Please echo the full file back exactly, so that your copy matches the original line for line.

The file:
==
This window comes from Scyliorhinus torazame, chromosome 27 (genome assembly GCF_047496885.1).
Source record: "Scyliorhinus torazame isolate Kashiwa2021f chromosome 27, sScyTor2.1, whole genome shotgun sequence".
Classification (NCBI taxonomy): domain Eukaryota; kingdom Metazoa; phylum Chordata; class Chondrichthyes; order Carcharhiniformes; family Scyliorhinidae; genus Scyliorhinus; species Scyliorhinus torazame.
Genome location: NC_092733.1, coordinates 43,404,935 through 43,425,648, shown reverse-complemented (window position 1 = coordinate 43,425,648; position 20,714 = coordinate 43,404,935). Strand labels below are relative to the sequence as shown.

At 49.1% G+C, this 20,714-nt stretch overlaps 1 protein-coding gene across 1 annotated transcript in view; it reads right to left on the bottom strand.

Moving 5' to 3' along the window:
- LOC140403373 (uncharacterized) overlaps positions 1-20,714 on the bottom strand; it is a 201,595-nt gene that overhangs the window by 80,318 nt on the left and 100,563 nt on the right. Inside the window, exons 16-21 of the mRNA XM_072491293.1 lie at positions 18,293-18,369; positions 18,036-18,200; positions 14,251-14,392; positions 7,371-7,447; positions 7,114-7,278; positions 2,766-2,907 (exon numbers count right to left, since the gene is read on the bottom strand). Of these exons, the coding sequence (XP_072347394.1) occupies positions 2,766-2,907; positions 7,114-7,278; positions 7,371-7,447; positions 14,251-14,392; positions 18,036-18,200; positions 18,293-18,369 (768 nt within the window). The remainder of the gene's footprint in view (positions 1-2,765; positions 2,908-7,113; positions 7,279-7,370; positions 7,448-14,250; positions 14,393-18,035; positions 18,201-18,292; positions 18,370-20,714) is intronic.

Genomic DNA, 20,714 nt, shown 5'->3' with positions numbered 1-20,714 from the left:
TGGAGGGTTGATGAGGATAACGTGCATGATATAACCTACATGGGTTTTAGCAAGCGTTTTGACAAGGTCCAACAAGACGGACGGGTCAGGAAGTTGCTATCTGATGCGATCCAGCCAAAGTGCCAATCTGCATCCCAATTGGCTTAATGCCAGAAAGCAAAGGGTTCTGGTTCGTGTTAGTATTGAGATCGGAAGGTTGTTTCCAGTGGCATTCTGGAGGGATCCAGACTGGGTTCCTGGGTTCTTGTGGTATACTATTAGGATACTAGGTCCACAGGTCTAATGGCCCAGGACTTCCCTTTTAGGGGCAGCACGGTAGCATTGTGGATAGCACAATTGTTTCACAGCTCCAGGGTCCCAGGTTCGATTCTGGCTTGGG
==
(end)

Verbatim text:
This window comes from Scyliorhinus torazame, chromosome 27 (genome assembly GCF_047496885.1).
Source record: "Scyliorhinus torazame isolate Kashiwa2021f chromosome 27, sScyTor2.1, whole genome shotgun sequence".
Classification (NCBI taxonomy): domain Eukaryota; kingdom Metazoa; phylum Chordata; class Chondrichthyes; order Carcharhiniformes; family Scyliorhinidae; genus Scyliorhinus; species Scyliorhinus torazame.
Genome location: NC_092733.1, coordinates 43,404,935 through 43,425,648, shown reverse-complemented (window position 1 = coordinate 43,425,648; position 20,714 = coordinate 43,404,935). Strand labels below are relative to the sequence as shown.

At 49.1% G+C, this 20,714-nt stretch overlaps 1 protein-coding gene across 1 annotated transcript in view; it reads right to left on the bottom strand.

Moving 5' to 3' along the window:
- LOC140403373 (uncharacterized) overlaps positions 1-20,714 on the bottom strand; it is a 201,595-nt gene that overhangs the window by 80,318 nt on the left and 100,563 nt on the right. Inside the window, exons 16-21 of the mRNA XM_072491293.1 lie at positions 18,293-18,369; positions 18,036-18,200; positions 14,251-14,392; positions 7,371-7,447; positions 7,114-7,278; positions 2,766-2,907 (exon numbers count right to left, since the gene is read on the bottom strand). Of these exons, the coding sequence (XP_072347394.1) occupies positions 2,766-2,907; positions 7,114-7,278; positions 7,371-7,447; positions 14,251-14,392; positions 18,036-18,200; positions 18,293-18,369 (768 nt within the window). The remainder of the gene's footprint in view (positions 1-2,765; positions 2,908-7,113; positions 7,279-7,370; positions 7,448-14,250; positions 14,393-18,035; positions 18,201-18,292; positions 18,370-20,714) is intronic.

Genomic DNA, 20,714 nt, shown 5'->3' with positions numbered 1-20,714 from the left:
TGGAGGGTTGATGAGGATAACGTGCATGATATAACCTACATGGGTTTTAGCAAGCGTTTTGACAAGGTCCAACAAGACGGACGGGTCAGGAAGTTGCTATCTGATGCGATCCAGCCAAAGTGCCAATCTGCATCCCAATTGGCTTAATGCCAGAAAGCAAAGGGTTCTGGTTCGTGTTAGTATTGAGATCGGAAGGTTGTTTCCAGTGGCATTCTGGAGGGATCCAGACTGGGTTCCTGGGTTCTTGTGGTATACTATTAGGATACTAGGTCCACAGGTCTAATGGCCCAGGACTTCCCTTTTAGGGGCAGCACGGTAGCATTGTGGATAGCACAATTGTTTCACAGCTCCAGGGTCCCAGGTTCGATTCTGGCTTGGG